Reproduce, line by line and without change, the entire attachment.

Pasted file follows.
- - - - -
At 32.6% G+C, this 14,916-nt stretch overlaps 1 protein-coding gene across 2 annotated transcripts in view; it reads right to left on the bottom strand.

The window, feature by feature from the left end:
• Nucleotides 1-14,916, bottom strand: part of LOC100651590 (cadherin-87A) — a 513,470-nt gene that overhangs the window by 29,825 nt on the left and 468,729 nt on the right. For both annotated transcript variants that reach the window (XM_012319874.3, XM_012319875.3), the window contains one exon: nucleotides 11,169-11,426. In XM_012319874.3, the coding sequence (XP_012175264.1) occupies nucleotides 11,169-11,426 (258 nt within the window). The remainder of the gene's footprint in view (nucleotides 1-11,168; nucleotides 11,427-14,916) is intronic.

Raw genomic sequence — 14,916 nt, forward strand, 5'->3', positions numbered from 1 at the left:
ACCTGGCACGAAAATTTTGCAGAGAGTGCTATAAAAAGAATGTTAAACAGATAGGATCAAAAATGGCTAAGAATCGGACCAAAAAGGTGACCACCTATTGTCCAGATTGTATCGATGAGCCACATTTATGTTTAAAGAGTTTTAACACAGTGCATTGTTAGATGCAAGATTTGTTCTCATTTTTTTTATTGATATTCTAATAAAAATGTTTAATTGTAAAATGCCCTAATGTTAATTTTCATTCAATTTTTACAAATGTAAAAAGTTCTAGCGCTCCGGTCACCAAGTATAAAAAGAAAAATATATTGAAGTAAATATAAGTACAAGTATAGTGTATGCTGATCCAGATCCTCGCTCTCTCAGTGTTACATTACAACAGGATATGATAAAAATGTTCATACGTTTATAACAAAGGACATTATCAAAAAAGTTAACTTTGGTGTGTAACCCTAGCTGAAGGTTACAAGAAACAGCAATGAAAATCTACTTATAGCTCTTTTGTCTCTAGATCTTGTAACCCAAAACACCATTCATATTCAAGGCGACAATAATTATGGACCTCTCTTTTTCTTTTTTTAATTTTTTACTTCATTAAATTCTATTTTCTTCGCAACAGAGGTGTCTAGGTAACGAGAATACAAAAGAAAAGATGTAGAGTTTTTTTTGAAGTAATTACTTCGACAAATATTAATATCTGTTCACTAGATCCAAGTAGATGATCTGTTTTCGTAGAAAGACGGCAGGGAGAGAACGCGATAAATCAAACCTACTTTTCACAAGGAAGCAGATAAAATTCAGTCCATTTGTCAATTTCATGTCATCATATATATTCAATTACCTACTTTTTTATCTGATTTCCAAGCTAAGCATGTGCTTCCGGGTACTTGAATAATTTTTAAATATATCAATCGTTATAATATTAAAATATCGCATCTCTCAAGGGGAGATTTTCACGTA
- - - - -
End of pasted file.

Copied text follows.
At 32.6% G+C, this 14,916-nt stretch overlaps 1 protein-coding gene across 2 annotated transcripts in view; it reads right to left on the bottom strand.

The window, feature by feature from the left end:
• Nucleotides 1-14,916, bottom strand: part of LOC100651590 (cadherin-87A) — a 513,470-nt gene that overhangs the window by 29,825 nt on the left and 468,729 nt on the right. For both annotated transcript variants that reach the window (XM_012319874.3, XM_012319875.3), the window contains one exon: nucleotides 11,169-11,426. In XM_012319874.3, the coding sequence (XP_012175264.1) occupies nucleotides 11,169-11,426 (258 nt within the window). The remainder of the gene's footprint in view (nucleotides 1-11,168; nucleotides 11,427-14,916) is intronic.

Raw genomic sequence — 14,916 nt, forward strand, 5'->3', positions numbered from 1 at the left:
ACCTGGCACGAAAATTTTGCAGAGAGTGCTATAAAAAGAATGTTAAACAGATAGGATCAAAAATGGCTAAGAATCGGACCAAAAAGGTGACCACCTATTGTCCAGATTGTATCGATGAGCCACATTTATGTTTAAAGAGTTTTAACACAGTGCATTGTTAGATGCAAGATTTGTTCTCATTTTTTTTATTGATATTCTAATAAAAATGTTTAATTGTAAAATGCCCTAATGTTAATTTTCATTCAATTTTTACAAATGTAAAAAGTTCTAGCGCTCCGGTCACCAAGTATAAAAAGAAAAATATATTGAAGTAAATATAAGTACAAGTATAGTGTATGCTGATCCAGATCCTCGCTCTCTCAGTGTTACATTACAACAGGATATGATAAAAATGTTCATACGTTTATAACAAAGGACATTATCAAAAAAGTTAACTTTGGTGTGTAACCCTAGCTGAAGGTTACAAGAAACAGCAATGAAAATCTACTTATAGCTCTTTTGTCTCTAGATCTTGTAACCCAAAACACCATTCATATTCAAGGCGACAATAATTATGGACCTCTCTTTTTCTTTTTTTAATTTTTTACTTCATTAAATTCTATTTTCTTCGCAACAGAGGTGTCTAGGTAACGAGAATACAAAAGAAAAGATGTAGAGTTTTTTTTGAAGTAATTACTTCGACAAATATTAATATCTGTTCACTAGATCCAAGTAGATGATCTGTTTTCGTAGAAAGACGGCAGGGAGAGAACGCGATAAATCAAACCTACTTTTCACAAGGAAGCAGATAAAATTCAGTCCATTTGTCAATTTCATGTCATCATATATATTCAATTACCTACTTTTTTATCTGATTTCCAAGCTAAGCATGTGCTTCCGGGTACTTGAATAATTTTTAAATATATCAATCGTTATAATATTAAAATATCGCATCTCTCAAGGGGAGATTTTCACGTA